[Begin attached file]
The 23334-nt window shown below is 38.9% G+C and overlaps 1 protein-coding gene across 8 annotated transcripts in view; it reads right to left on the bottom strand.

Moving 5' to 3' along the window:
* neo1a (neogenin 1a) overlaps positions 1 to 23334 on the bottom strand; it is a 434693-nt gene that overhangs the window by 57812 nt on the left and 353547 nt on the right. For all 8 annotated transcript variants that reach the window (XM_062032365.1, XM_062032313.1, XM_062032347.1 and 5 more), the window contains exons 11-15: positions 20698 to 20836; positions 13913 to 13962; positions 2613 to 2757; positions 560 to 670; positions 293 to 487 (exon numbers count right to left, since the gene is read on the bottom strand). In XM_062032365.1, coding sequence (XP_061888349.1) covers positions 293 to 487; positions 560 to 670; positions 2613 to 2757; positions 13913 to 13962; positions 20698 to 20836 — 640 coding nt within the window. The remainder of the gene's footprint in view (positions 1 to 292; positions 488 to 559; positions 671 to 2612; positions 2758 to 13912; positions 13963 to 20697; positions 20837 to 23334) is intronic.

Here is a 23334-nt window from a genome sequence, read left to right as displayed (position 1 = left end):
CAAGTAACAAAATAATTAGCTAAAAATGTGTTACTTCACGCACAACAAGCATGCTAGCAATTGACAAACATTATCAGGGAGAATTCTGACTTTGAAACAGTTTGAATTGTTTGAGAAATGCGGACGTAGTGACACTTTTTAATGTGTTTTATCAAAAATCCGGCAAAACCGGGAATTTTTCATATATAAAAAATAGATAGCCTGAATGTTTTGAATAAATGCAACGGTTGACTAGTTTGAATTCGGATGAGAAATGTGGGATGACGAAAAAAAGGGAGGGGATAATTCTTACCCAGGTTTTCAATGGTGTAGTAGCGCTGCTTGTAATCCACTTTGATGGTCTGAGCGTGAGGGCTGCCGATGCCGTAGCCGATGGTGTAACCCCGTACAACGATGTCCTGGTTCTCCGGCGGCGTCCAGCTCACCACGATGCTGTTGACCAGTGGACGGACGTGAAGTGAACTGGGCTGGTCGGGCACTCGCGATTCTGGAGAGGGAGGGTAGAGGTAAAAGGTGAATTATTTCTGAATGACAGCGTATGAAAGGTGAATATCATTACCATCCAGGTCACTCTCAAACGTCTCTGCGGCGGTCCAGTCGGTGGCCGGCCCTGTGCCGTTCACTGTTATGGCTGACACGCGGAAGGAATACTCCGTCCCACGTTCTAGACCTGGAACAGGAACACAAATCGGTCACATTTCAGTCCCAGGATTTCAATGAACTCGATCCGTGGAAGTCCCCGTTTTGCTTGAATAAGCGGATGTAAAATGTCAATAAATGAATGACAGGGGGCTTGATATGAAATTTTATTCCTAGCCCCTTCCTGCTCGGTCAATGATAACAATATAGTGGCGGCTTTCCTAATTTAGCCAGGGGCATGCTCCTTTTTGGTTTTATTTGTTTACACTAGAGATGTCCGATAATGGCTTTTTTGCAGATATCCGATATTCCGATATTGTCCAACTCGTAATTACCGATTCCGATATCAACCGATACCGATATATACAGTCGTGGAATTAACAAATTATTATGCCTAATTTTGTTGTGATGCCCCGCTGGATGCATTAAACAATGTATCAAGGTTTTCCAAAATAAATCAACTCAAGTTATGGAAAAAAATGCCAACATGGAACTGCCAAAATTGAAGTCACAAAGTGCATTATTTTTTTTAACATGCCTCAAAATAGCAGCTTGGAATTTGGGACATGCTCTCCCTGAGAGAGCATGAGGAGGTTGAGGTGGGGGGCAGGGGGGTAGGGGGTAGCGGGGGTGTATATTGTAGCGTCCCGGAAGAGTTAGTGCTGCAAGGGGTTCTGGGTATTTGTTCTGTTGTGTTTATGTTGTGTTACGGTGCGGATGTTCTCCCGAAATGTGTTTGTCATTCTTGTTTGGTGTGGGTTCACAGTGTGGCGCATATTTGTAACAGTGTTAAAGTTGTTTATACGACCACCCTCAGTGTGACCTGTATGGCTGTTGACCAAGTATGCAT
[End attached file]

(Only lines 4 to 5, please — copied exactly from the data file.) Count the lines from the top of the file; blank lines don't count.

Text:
Here is a 23334-nt window from a genome sequence, read left to right as displayed (position 1 = left end):
CAAGTAACAAAATAATTAGCTAAAAATGTGTTACTTCACGCACAACAAGCATGCTAGCAATTGACAAACATTATCAGGGAGAATTCTGACTTTGAAACAGTTTGAATTGTTTGAGAAATGCGGACGTAGTGACACTTTTTAATGTGTTTTATCAAAAATCCGGCAAAACCGGGAATTTTTCATATATAAAAAATAGATAGCCTGAATGTTTTGAATAAATGCAACGGTTGACTAGTTTGAATTCGGATGAGAAATGTGGGATGACGAAAAAAAGGGAGGGGATAATTCTTACCCAGGTTTTCAATGGTGTAGTAGCGCTGCTTGTAATCCACTTTGATGGTCTGAGCGTGAGGGCTGCCGATGCCGTAGCCGATGGTGTAACCCCGTACAACGATGTCCTGGTTCTCCGGCGGCGTCCAGCTCACCACGATGCTGTTGACCAGTGGACGGACGTGAAGTGAACTGGGCTGGTCGGGCACTCGCGATTCTGGAGAGGGAGGGTAGAGGTAAAAGGTGAATTATTTCTGAATGACAGCGTATGAAAGGTGAATATCATTACCATCCAGGTCACTCTCAAACGTCTCTGCGGCGGTCCAGTCGGTGGCCGGCCCTGTGCCGTTCACTGTTATGGCTGACACGCGGAAGGAATACTCCGTCCCACGTTCTAGACCTGGAACAGGAACACAAATCGGTCACATTTCAGTCCCAGGATTTCAATGAACTCGATCCGTGGAAGTCCCCGTTTTGCTTGAATAAGCGGATGTAAAATGTCAATAAATGAATGACAGGGGGCTTGATATGAAATTTTATTCCTAGCCCCTTCCTGCTCGGTCAATGATAACAATATAGTGGCGGCTTTCCTAATTTAGCCAGGGGCATGCTCCTTTTTGGTTTTATTTGTTTACACTAGAGATGTCCGATAATGGCTTTTTTGCAGATATCCGATATTCCGATATTGTCCAACTCGTAATTACCGATTCCGATATCAACCGATACCGATATATACAGTCGTGGAATTAACAAATTATTATGCCTAATTTTGTTGTGATGCCCCGCTGGATGCATTAAACAATGTATCAAGGTTTTCCAAAATAAATCAACTCAAGTTATGGAAAAAAATGCCAACATGGAACTGCCAAAATTGAAGTCACAAAGTGCATTATTTTTTTTAACATGCCTCAAAATAGCAGCTTGGAATTTGGGACATGCTCTCCCTGAGAGAGCATGAGGAGGTTGAGGTGGGGGGCAGGGGGGTAGGGGGTAGCGGGGGTGTATATTGTAGCGTCCCGGAAGAGTTAGTGCTGCAAGGGGTTCTGGGTATTTGTTCTGTTGTGTTTATGTTGTGTTACGGTGCGGATGTTCTCCCGAAATGTGTTTGTCATTCTTGTTTGGTGTGGGTTCACAGTGTGGCGCATATTTGTAACAGTGTTAAAGTTGTTTATACGACCACCCTCAGTGTGACCTGTATGGCTGTTGACCAAGTATGCAT